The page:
Trademarks are the distinctive signs (be they names, words, pictures, logos, letters, colors, shapes, domain names, or other non-traditional marks) used by businesses to distinguish their goods or services from those of competitors in trade. Trademarks may be registered by the person/company using (or intending to use) them as its own or via a licensee.
The registration period of a trademark is typically 10 years, but the duration differs from country to country. Trademark registrations are renewable after the initial duration, and may in principle remain registered indefinitely provided that the mark remains renewed, in use and distinctive. Distinctiveness and use are key concepts in the maintenance and protection of your trademark.
Marks that describe your product or service, which are commonly used in trade, or which become generic as the name for the type of product, are unregisterable and, if registered, are liable to be canceled by a person interested in the removal (such as the person you challenge for trademark infringement).
Trademarks are registered for specific goods and services, and there are 45 different classes of goods and services on register. You can only validly apply for registration for the goods/services that you intend to use your trademark on. If you will be using your trademark on shoes, for example, you are not entitled to apply for registration also for sunglasses, computers or toys. Typically, when a registered trademark is not used for a period of 5 years on the goods/services for which registration was attained in a country, the registration may be canceled, but this period may be different from country to country where the mark is registered.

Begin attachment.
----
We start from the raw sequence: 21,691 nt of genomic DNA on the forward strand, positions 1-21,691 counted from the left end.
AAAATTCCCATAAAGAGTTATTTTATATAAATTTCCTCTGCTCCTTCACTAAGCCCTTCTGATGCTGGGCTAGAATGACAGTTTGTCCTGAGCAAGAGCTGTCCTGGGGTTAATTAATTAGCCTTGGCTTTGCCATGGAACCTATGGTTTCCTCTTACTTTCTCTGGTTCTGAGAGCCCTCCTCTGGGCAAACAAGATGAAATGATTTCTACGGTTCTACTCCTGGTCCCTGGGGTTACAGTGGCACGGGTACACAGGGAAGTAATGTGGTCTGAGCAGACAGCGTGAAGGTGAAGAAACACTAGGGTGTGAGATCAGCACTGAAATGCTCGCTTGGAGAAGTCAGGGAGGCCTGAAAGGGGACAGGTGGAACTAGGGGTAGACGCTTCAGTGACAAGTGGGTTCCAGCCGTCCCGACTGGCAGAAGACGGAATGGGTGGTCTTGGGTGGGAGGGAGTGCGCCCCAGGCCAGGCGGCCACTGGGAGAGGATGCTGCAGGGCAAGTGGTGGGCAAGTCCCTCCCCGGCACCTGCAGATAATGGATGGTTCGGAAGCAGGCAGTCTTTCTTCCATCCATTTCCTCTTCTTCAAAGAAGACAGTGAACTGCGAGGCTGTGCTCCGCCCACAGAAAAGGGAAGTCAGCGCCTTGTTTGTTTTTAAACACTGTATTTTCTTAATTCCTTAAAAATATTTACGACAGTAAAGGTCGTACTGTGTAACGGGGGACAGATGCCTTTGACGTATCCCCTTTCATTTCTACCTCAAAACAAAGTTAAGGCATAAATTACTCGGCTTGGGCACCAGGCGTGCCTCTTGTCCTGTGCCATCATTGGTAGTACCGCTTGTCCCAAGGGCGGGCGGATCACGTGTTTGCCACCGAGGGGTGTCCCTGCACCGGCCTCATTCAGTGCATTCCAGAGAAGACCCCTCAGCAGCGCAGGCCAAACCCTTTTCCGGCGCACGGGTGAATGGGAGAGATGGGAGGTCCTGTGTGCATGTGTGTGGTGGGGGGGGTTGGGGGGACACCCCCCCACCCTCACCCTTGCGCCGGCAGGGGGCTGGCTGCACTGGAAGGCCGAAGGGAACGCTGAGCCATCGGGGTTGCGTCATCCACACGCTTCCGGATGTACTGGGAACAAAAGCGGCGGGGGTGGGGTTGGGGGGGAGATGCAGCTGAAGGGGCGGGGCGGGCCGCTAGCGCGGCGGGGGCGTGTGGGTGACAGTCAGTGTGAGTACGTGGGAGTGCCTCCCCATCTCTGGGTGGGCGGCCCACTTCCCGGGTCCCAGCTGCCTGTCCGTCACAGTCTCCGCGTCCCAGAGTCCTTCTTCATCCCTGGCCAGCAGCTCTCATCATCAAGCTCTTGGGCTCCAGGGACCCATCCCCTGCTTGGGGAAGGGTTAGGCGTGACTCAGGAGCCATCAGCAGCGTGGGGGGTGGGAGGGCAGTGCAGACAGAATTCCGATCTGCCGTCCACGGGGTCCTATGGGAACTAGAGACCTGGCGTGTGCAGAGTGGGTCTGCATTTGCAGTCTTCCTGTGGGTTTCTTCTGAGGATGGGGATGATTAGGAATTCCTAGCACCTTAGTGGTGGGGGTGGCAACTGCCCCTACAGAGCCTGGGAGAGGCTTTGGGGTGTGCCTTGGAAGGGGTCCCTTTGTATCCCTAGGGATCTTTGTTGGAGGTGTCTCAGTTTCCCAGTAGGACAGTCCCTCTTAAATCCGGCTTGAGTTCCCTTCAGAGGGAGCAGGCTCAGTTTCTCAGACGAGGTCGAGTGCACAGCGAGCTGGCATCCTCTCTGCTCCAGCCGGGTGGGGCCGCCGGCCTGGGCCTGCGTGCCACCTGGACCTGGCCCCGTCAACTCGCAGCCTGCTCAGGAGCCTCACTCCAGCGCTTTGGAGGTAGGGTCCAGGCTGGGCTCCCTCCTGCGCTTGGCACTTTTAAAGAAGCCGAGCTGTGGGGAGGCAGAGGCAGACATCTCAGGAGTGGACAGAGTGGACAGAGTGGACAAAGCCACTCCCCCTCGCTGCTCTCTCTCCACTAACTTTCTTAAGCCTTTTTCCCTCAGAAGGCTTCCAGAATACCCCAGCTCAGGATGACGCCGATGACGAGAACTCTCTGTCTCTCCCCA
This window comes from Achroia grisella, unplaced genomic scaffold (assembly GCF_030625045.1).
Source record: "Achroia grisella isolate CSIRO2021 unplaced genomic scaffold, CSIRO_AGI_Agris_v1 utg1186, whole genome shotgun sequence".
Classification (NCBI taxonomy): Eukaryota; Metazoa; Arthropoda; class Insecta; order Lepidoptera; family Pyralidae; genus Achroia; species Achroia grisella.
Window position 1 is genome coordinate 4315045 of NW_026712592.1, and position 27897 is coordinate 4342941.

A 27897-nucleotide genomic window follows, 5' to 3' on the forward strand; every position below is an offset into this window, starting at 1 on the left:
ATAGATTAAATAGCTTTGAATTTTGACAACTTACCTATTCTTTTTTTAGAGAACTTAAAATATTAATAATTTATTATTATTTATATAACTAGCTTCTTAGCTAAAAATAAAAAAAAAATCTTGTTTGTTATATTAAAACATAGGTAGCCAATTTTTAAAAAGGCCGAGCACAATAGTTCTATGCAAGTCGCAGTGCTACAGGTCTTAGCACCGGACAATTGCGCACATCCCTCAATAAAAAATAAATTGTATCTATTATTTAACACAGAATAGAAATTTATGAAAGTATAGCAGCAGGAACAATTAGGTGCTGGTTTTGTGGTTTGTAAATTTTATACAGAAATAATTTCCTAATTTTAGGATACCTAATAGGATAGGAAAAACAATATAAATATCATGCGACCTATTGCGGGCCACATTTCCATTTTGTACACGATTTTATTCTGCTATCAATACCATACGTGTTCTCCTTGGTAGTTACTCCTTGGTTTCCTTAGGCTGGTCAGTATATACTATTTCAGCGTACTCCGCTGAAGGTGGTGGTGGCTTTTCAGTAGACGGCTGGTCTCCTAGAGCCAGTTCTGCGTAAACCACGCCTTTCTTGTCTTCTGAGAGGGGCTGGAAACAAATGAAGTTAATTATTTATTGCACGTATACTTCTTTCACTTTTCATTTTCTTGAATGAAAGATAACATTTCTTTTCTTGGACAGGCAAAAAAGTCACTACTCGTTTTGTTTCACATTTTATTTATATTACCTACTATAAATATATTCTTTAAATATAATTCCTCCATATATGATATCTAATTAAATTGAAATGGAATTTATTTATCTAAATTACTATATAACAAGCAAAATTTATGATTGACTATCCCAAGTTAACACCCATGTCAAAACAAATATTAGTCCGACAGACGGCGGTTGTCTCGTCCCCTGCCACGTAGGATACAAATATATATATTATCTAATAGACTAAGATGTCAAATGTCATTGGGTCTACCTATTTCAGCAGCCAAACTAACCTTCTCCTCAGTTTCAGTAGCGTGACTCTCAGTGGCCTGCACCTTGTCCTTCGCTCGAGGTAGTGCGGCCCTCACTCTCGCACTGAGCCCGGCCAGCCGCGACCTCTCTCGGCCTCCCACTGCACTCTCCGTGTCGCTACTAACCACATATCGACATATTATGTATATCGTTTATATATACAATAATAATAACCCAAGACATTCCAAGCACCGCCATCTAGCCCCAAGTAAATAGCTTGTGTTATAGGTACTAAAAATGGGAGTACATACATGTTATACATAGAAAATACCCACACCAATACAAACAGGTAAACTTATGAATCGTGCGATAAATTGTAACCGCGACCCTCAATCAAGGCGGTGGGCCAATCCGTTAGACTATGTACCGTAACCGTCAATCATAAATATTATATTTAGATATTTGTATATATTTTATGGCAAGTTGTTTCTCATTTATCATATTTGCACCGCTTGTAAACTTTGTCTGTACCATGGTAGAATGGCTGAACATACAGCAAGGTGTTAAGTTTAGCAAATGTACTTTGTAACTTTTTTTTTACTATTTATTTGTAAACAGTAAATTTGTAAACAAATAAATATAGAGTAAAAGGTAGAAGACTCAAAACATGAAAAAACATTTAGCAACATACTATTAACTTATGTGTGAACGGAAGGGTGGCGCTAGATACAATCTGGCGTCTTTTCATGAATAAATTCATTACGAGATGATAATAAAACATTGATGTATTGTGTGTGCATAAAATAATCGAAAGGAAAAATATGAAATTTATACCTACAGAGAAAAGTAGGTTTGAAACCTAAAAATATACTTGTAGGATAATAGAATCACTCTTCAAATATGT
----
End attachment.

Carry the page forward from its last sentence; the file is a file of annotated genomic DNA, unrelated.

Trademark rights are territorial, and are registered on a country-by-country basis. Although there are international agreements and registration offices that are multi-jurisdictional (such as the European Intellectual Property Office and ARIPO in West Africa), the essential territoriality of trademark rights remain.
We can advise you on the inherent registerability and core protectability of your mark, the classification and best specification of your goods and services, devise a strategy for filing your trademark applications in the territories where you plan to sell your goods or provide your services, file and prosecute your trademark applications effectively, advise on the components of your brand to be protected, the best ownership and licensing strategies for it, conduct availability searches for your trademark around the world and devise the best cost- and time-saving strategies to do so, renew your registered trademarks, provide you with advice on sale/assignment of your trademarks, licensing and the registration of your licensees or franchisees, corporate name and address changes and restructuring as they affect your trademarks, exchange control approval (where required) and trademark valuations where sales are concerned, due diligence investigations of trademark portfolios to be sold or acquired, alterations of your registered marks, hypothecation of your registered trademarks (i.e. using your registered trademark as security for financing) and, importantly, the use and enforcement of your trademark.
You will have a case for trademark infringement when someone uses your mark, or a confusingly similar mark, on your goods or services (or similar goods or services) without permission. Well known or famous trademarks enjoy wider protection. When infringed upon, you may be entitled to an injunction/interdict, damages and/or the recovery of royalties, as well as the delivery to you and/or destruction of the infringing goods. Or, you may be accused of infringement yourself and in need of defending. We are experts in trademark infringement litigation and enforcement actions, arbitrations and mediations, disputes surrounding license and franchise agreements, passing off and unlawful competition actions (common law remedies), ambush marketing practices, parallel importation of grey goods complaints and rules.